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Dell this week launched the public beta of a cloud marketplace that it expects, sometime in the next year, to involve its channel partners that specialize in building clouds.

“We’d like our Cloud Builders partners to participate,” said Cheryl Cook, vice president of Dell’s Enterprise Solutions Group. “We’re working through those details now.”

The Dell Cloud Marketplace is currently limited to a handful of infrastructure-as-a-service (IaaS) providers, including Amazon Web Services, Google and Joyent, whose offerings the Dell salesforce is reselling directly to customers. However, in 2015, Dell plans to extend the scope of its cloud marketplace ambitions to include a broad range of software-as-a-service (SaaS) applications.

To build the Dell Cloud Marketplace, a mix of data virtualization and management, container and virtual private network technologies from Delphix, Docker and Pertino, respectively, are being employed to enable developers to more easily invoke services across the Dell cloud ecosystem. Dell also plans to offer Delphix, Docker and Pertino solutions via the Dell Cloud Marketplace next year.

Dell is not the only vendor to create a cloud marketplace. However, Dell functions not only as manufacturer, but also as a direct marketer of a wide variety of third-party products that compete with companies, such as CDW and PC Connection. The Dell Cloud Marketplace now extends those direct marketing efforts into the cloud.

The challenge facing solution providers in the channel will be determining the cloud marketplaces in which to participate. Distributors, for example, are investing heavily in creating their own cloud marketplaces that already aggregate a broad range of cloud services.

“I really like our position,” said Kirk Robinson, senior vice president for commercial markets and global accounts for North America at Ingram Micro. “We give the partner one place to find everything they need.”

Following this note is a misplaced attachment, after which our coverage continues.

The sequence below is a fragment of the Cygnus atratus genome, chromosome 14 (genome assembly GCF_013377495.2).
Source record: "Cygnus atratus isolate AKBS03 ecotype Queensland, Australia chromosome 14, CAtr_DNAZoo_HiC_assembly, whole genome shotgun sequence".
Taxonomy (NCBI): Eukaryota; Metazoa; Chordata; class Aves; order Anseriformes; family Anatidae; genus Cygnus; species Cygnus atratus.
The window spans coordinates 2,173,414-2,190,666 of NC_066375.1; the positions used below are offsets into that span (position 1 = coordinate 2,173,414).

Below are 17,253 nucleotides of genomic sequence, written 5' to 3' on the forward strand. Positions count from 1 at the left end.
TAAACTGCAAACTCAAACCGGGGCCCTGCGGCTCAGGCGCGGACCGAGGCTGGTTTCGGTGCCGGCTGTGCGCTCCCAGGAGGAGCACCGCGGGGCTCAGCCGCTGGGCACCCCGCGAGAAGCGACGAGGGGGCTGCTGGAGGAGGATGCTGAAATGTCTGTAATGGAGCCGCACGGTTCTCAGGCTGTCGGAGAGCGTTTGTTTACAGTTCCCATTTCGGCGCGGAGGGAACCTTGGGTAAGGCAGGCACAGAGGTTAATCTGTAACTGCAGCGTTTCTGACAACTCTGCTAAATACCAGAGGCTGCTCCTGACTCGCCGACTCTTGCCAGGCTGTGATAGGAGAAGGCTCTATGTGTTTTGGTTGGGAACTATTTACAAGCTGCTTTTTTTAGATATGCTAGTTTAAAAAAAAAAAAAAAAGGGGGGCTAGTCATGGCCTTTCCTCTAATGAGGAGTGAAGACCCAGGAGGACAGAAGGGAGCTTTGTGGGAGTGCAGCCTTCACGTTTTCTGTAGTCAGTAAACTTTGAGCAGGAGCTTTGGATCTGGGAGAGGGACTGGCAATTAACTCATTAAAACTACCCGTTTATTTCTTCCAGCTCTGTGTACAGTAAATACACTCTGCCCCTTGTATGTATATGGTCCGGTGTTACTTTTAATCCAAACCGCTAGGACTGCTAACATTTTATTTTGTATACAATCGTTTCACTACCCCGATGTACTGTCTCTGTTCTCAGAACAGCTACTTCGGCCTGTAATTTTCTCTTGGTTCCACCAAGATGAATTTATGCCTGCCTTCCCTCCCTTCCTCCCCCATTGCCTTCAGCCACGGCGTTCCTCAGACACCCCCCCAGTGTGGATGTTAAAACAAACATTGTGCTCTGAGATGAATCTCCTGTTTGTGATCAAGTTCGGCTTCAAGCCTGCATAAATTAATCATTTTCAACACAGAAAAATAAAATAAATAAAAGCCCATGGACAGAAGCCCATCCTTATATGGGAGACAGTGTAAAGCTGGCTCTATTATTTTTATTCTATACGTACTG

Dell, however, has been establishing relationships with solution providers in the channel for years. It’s only recently that Dell established relationships with two-tier distribution partners. Many of those partners also buy products from other vendors, so navigating multiple cloud marketplaces could prove to be a challenge in the years ahead.

For the most part, solution providers in the channel will need to participate in a marketplace run by a distributor and one or two others run by their major vendor partners, said Dorothy Rosenthal, vice president of Viewpoint Research. In general, however, solution providers still have a fair amount of time to sort out their cloud strategies, she said.

“It won’t be for at least another three years before solution providers have to make a life or death decision,” said Rosenthal. “In the meantime, they are still selling, for example, more storage to their existing customers than ever.”

It will, however, become more of a challenge once a larger percentage of customers opts for IaaS, versus making capital investments in IT infrastructure, which for the past several decades has provided bread and butter revenue for resellers in the channel.

Michael Vizard has been covering IT issues in the enterprise for 25 years as an editor and columnist for publications such as InfoWorld, eWEEK, Baseline, CRN, ComputerWorld and Digital Review.